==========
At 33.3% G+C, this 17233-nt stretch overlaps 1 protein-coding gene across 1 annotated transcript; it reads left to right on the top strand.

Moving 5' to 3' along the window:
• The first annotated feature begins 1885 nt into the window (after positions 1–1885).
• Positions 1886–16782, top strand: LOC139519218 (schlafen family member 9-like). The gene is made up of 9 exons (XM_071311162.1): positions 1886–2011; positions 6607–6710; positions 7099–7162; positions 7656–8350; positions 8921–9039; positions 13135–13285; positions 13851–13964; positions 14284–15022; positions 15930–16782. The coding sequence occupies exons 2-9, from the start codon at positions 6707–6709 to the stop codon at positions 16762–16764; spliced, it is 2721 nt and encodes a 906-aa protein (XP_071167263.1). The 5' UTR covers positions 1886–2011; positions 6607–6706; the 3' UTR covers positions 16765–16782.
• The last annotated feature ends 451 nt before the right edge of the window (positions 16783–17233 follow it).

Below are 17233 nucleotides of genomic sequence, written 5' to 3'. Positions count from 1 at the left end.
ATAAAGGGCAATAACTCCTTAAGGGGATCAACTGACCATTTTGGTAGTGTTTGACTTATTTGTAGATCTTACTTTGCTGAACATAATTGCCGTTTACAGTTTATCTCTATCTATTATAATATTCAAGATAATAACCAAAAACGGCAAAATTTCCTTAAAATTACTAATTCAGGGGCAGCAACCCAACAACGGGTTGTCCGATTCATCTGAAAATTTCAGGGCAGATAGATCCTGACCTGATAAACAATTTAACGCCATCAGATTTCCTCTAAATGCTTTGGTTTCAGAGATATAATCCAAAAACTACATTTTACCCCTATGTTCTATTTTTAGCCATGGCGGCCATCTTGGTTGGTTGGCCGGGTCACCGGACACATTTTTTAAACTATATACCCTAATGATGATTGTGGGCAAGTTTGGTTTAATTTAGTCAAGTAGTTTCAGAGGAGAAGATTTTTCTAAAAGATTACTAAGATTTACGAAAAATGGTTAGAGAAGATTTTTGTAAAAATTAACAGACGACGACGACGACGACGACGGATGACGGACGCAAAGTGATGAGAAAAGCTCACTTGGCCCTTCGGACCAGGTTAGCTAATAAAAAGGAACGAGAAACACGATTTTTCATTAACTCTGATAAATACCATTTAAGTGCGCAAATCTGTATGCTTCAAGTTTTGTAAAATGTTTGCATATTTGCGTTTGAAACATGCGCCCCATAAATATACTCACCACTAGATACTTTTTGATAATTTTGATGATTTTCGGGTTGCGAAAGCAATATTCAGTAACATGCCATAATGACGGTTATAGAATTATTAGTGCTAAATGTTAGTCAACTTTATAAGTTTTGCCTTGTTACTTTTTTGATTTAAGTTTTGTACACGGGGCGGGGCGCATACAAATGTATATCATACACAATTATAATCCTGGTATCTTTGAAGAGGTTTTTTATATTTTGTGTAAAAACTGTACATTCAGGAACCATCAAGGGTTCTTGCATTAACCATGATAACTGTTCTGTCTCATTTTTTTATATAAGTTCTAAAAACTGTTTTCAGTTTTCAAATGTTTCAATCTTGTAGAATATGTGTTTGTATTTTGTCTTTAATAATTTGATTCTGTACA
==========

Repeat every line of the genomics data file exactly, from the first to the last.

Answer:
At 33.3% G+C, this 17233-nt stretch overlaps 1 protein-coding gene across 1 annotated transcript; it reads left to right on the top strand.

Moving 5' to 3' along the window:
• The first annotated feature begins 1885 nt into the window (after positions 1–1885).
• Positions 1886–16782, top strand: LOC139519218 (schlafen family member 9-like). The gene is made up of 9 exons (XM_071311162.1): positions 1886–2011; positions 6607–6710; positions 7099–7162; positions 7656–8350; positions 8921–9039; positions 13135–13285; positions 13851–13964; positions 14284–15022; positions 15930–16782. The coding sequence occupies exons 2-9, from the start codon at positions 6707–6709 to the stop codon at positions 16762–16764; spliced, it is 2721 nt and encodes a 906-aa protein (XP_071167263.1). The 5' UTR covers positions 1886–2011; positions 6607–6706; the 3' UTR covers positions 16765–16782.
• The last annotated feature ends 451 nt before the right edge of the window (positions 16783–17233 follow it).

Below are 17233 nucleotides of genomic sequence, written 5' to 3'. Positions count from 1 at the left end.
ATAAAGGGCAATAACTCCTTAAGGGGATCAACTGACCATTTTGGTAGTGTTTGACTTATTTGTAGATCTTACTTTGCTGAACATAATTGCCGTTTACAGTTTATCTCTATCTATTATAATATTCAAGATAATAACCAAAAACGGCAAAATTTCCTTAAAATTACTAATTCAGGGGCAGCAACCCAACAACGGGTTGTCCGATTCATCTGAAAATTTCAGGGCAGATAGATCCTGACCTGATAAACAATTTAACGCCATCAGATTTCCTCTAAATGCTTTGGTTTCAGAGATATAATCCAAAAACTACATTTTACCCCTATGTTCTATTTTTAGCCATGGCGGCCATCTTGGTTGGTTGGCCGGGTCACCGGACACATTTTTTAAACTATATACCCTAATGATGATTGTGGGCAAGTTTGGTTTAATTTAGTCAAGTAGTTTCAGAGGAGAAGATTTTTCTAAAAGATTACTAAGATTTACGAAAAATGGTTAGAGAAGATTTTTGTAAAAATTAACAGACGACGACGACGACGACGACGGATGACGGACGCAAAGTGATGAGAAAAGCTCACTTGGCCCTTCGGACCAGGTTAGCTAATAAAAAGGAACGAGAAACACGATTTTTCATTAACTCTGATAAATACCATTTAAGTGCGCAAATCTGTATGCTTCAAGTTTTGTAAAATGTTTGCATATTTGCGTTTGAAACATGCGCCCCATAAATATACTCACCACTAGATACTTTTTGATAATTTTGATGATTTTCGGGTTGCGAAAGCAATATTCAGTAACATGCCATAATGACGGTTATAGAATTATTAGTGCTAAATGTTAGTCAACTTTATAAGTTTTGCCTTGTTACTTTTTTGATTTAAGTTTTGTACACGGGGCGGGGCGCATACAAATGTATATCATACACAATTATAATCCTGGTATCTTTGAAGAGGTTTTTTATATTTTGTGTAAAAACTGTACATTCAGGAACCATCAAGGGTTCTTGCATTAACCATGATAACTGTTCTGTCTCATTTTTTTATATAAGTTCTAAAAACTGTTTTCAGTTTTCAAATGTTTCAATCTTGTAGAATATGTGTTTGTATTTTGTCTTTAATAATTTGATTCTGTACA